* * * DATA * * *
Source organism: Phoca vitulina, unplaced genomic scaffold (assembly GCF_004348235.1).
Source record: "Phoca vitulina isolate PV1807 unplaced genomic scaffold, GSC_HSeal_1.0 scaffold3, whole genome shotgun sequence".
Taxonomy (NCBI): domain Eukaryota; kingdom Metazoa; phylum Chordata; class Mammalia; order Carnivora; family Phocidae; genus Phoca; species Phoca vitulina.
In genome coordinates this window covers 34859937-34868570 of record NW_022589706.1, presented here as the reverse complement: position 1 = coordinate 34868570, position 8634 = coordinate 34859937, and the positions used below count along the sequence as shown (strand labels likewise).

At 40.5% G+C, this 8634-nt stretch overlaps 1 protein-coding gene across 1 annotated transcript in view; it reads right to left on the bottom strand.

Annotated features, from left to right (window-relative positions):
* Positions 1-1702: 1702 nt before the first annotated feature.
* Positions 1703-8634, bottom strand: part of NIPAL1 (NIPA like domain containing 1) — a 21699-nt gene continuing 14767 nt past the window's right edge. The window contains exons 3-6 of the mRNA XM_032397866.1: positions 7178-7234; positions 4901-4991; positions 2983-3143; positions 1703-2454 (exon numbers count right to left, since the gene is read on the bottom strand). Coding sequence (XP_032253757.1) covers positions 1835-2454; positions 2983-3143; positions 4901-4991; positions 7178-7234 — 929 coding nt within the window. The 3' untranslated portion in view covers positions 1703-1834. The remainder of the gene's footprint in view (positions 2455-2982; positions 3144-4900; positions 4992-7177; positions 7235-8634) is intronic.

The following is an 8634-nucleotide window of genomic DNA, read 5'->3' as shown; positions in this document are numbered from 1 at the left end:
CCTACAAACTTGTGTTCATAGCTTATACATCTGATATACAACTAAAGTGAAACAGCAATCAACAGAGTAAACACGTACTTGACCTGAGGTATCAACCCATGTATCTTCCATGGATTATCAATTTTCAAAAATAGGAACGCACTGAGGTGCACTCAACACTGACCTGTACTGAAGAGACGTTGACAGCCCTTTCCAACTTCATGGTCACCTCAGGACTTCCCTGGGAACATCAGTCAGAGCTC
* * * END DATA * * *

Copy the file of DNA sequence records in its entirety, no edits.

Source organism: Phoca vitulina, unplaced genomic scaffold (assembly GCF_004348235.1).
Source record: "Phoca vitulina isolate PV1807 unplaced genomic scaffold, GSC_HSeal_1.0 scaffold3, whole genome shotgun sequence".
Taxonomy (NCBI): domain Eukaryota; kingdom Metazoa; phylum Chordata; class Mammalia; order Carnivora; family Phocidae; genus Phoca; species Phoca vitulina.
In genome coordinates this window covers 34859937-34868570 of record NW_022589706.1, presented here as the reverse complement: position 1 = coordinate 34868570, position 8634 = coordinate 34859937, and the positions used below count along the sequence as shown (strand labels likewise).

At 40.5% G+C, this 8634-nt stretch overlaps 1 protein-coding gene across 1 annotated transcript in view; it reads right to left on the bottom strand.

Annotated features, from left to right (window-relative positions):
* Positions 1-1702: 1702 nt before the first annotated feature.
* Positions 1703-8634, bottom strand: part of NIPAL1 (NIPA like domain containing 1) — a 21699-nt gene continuing 14767 nt past the window's right edge. The window contains exons 3-6 of the mRNA XM_032397866.1: positions 7178-7234; positions 4901-4991; positions 2983-3143; positions 1703-2454 (exon numbers count right to left, since the gene is read on the bottom strand). Coding sequence (XP_032253757.1) covers positions 1835-2454; positions 2983-3143; positions 4901-4991; positions 7178-7234 — 929 coding nt within the window. The 3' untranslated portion in view covers positions 1703-1834. The remainder of the gene's footprint in view (positions 2455-2982; positions 3144-4900; positions 4992-7177; positions 7235-8634) is intronic.

The following is an 8634-nucleotide window of genomic DNA, read 5'->3' as shown; positions in this document are numbered from 1 at the left end:
CCTACAAACTTGTGTTCATAGCTTATACATCTGATATACAACTAAAGTGAAACAGCAATCAACAGAGTAAACACGTACTTGACCTGAGGTATCAACCCATGTATCTTCCATGGATTATCAATTTTCAAAAATAGGAACGCACTGAGGTGCACTCAACACTGACCTGTACTGAAGAGACGTTGACAGCCCTTTCCAACTTCATGGTCACCTCAGGACTTCCCTGGGAACATCAGTCAGAGCTC